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Dissemination Methods

Rural programs addressing diabetes should share program results, such as outcomes, successes, and lessons learned. For example, patients, healthcare providers, pharmacists, partners, and other program stakeholders may want to learn more about program successes and lessons learned. It may also be helpful to share information more broadly — within the community, across the state, or with other jurisdictions.

Many rural programs share information through personal relationships. This includes personal relationships, both within and external to the organization. To reach the broadest audience, however, it is important to also disseminate information at the state and national level. Doing so can help other organizations learn what works.

The National Diabetes Prevention Program funded state and local health departments to implement strategies to prevent type 2 diabetes. To share success stories from their program, the Montana Department of Public Health and Human Services produced videos, including videos featuring people who lived in rural areas and participated in the program via telehealth.

Common dissemination methods include:

  • Seminars and workshops, including webinars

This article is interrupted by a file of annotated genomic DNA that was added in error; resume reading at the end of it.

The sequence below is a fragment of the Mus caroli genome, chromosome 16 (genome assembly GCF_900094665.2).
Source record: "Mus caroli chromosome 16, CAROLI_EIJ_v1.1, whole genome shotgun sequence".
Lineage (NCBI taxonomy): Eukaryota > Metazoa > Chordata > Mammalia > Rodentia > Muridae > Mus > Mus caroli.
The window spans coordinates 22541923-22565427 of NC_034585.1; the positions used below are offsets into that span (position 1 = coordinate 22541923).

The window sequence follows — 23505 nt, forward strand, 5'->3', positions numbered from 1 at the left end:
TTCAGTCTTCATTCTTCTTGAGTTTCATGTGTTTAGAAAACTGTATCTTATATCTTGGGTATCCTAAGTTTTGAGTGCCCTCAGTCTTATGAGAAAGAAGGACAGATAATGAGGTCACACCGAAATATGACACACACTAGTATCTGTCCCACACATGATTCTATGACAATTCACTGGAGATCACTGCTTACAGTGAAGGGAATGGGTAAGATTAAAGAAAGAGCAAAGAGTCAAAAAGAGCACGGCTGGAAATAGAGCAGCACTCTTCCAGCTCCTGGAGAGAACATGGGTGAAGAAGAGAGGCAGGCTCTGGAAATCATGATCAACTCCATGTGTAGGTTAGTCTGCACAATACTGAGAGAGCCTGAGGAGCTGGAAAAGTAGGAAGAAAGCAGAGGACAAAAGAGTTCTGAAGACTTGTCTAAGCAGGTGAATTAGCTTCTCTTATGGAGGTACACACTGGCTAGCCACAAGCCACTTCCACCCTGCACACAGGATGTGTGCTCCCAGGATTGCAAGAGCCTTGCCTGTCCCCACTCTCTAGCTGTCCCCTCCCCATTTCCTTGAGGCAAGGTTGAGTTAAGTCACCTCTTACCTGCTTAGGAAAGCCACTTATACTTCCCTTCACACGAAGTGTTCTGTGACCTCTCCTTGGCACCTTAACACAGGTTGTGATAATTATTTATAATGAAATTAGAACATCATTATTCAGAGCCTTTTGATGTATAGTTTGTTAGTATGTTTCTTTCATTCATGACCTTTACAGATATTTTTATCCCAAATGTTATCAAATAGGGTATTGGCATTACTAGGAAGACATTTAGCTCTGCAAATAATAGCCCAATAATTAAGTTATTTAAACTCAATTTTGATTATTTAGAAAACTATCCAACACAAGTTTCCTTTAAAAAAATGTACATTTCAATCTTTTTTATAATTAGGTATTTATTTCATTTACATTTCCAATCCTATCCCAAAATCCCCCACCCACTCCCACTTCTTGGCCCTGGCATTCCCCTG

• Policy or research briefs
  • Face-to-face meetings
  • Press releases
  • Social media
  • News media
  • Published research in academic journals

For an overview of common dissemination methods, see Methods of Dissemination in the Rural Community Health Toolkit.

Resources to Learn More

Local Health Department Use of Twitter to Disseminate Diabetes Information
Document
Discusses how local health departments are successfully using social media as a way to educate and inform their community about diabetes.
Author(s): Harris, J.K., Mueller, N.L., Snider, D., & Haire-Joshu, D.
Citation: Preventing Chronic Disease, 10, 120215
Date: 5/2013

Translating Diabetes Prevention Programs: Implications for Dissemination and Policy
Document
Commentary examines in detail a community-based translational study of the Diabetes Prevention Program (DPP) and the implications of DPP studies for public policy.
Author(s): Katula, J.A., Blackwell, C.S., Rosenberger, E.L., & Goff, D.C.
Citation: North Carolina Medical Journal, 72(5), 405–408
Date: 10/2011